Acute myeloid leukemia (AML) is a heterogeneous group of diseases in which chromosomal aberrations, small insertions or deletions, or point mutations in certain genes have profound consequences for prognosis. However, the majority of AML patients present without currently known genetic defects. Retroviral insertion mutagenesis in mice has become a powerful tool for identifying new disease genes involved in the pathogenesis of leukemia and lymphoma. Here we have used the Graffi-1.4 strain of murine leukemia virus, which causes predominantly AML, in a screen to identify novel genes involved in the pathogenesis of this disease. We report 79 candidate disease genes in common integration sites (CISs) and 15 genes whose family members previously were found to be affected in other studies. The majority of the identified sequences (60%) were not found in lymphomas and monocytic leukemias in previous screens, suggesting a specific involvement in AML. Although most of the virus integrations occurred in or near the 5' or 3' ends of the genes, suggesting deregulation of gene expression as a consequence of virus integration, 18 CISs were located exclusively within the genes, conceivably causing gene disruption.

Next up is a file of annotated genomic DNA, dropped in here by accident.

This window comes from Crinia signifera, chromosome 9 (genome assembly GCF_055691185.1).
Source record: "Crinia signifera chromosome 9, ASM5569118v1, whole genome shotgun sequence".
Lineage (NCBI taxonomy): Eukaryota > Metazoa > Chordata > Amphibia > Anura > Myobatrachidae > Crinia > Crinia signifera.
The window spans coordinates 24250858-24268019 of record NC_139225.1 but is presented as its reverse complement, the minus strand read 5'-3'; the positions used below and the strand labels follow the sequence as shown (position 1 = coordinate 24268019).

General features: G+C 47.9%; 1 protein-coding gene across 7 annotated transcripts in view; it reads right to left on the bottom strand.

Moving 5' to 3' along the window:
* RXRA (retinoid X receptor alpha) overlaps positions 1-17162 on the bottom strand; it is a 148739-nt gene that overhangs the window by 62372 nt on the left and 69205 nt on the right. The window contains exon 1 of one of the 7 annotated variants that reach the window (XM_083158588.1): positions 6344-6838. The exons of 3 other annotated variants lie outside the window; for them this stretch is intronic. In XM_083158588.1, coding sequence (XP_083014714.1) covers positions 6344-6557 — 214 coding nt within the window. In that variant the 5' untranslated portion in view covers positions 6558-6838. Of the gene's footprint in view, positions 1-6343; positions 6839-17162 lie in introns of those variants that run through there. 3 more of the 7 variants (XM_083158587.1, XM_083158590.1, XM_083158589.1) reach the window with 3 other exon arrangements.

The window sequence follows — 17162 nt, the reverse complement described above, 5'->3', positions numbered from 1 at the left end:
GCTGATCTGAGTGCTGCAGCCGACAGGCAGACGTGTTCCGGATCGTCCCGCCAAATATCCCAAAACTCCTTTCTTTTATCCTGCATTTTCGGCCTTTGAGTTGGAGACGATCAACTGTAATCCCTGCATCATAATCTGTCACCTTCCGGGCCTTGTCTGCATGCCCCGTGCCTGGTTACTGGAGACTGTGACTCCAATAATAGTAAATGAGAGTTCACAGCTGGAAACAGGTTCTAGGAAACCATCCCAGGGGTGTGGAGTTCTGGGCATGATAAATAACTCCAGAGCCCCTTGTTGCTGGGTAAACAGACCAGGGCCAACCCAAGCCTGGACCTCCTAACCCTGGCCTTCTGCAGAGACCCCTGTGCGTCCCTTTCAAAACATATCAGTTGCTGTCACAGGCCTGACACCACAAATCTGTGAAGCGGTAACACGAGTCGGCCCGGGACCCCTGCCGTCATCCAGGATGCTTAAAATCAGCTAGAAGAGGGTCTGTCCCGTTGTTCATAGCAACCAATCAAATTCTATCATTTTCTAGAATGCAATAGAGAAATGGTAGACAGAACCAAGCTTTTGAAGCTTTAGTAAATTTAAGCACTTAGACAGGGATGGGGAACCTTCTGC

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Journal of Virology
Erasmus MC: University Medical Center Rotterdam

Erkeland, S., Valkhof, M., Heijmans-Antonissen, C., van Hoven-Beijen, A., Delwel, R., Hermans, M., & Touw, I. (2004). Large-scale identification of disease genes involved in acute myeloid leukemia. Journal of Virology. Retrieved from